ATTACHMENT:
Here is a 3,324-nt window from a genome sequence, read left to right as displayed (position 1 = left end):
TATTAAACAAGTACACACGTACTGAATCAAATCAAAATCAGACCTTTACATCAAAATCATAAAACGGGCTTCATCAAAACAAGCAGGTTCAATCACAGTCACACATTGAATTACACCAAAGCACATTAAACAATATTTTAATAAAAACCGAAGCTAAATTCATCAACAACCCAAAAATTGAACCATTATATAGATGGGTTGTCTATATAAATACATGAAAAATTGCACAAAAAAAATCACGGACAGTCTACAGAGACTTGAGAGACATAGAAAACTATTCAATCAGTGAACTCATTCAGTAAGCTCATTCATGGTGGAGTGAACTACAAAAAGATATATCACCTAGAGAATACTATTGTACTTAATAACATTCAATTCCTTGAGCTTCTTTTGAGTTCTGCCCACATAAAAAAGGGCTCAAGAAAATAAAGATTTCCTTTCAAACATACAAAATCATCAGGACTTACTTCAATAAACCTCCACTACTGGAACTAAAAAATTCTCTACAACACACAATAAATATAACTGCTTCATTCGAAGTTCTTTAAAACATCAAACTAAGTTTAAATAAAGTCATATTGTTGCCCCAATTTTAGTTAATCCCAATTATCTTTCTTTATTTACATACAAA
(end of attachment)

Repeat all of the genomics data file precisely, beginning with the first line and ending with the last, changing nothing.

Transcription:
Here is a 3,324-nt window from a genome sequence, read left to right as displayed (position 1 = left end):
TATTAAACAAGTACACACGTACTGAATCAAATCAAAATCAGACCTTTACATCAAAATCATAAAACGGGCTTCATCAAAACAAGCAGGTTCAATCACAGTCACACATTGAATTACACCAAAGCACATTAAACAATATTTTAATAAAAACCGAAGCTAAATTCATCAACAACCCAAAAATTGAACCATTATATAGATGGGTTGTCTATATAAATACATGAAAAATTGCACAAAAAAAATCACGGACAGTCTACAGAGACTTGAGAGACATAGAAAACTATTCAATCAGTGAACTCATTCAGTAAGCTCATTCATGGTGGAGTGAACTACAAAAAGATATATCACCTAGAGAATACTATTGTACTTAATAACATTCAATTCCTTGAGCTTCTTTTGAGTTCTGCCCACATAAAAAAGGGCTCAAGAAAATAAAGATTTCCTTTCAAACATACAAAATCATCAGGACTTACTTCAATAAACCTCCACTACTGGAACTAAAAAATTCTCTACAACACACAATAAATATAACTGCTTCATTCGAAGTTCTTTAAAACATCAAACTAAGTTTAAATAAAGTCATATTGTTGCCCCAATTTTAGTTAATCCCAATTATCTTTCTTTATTTACATACAAA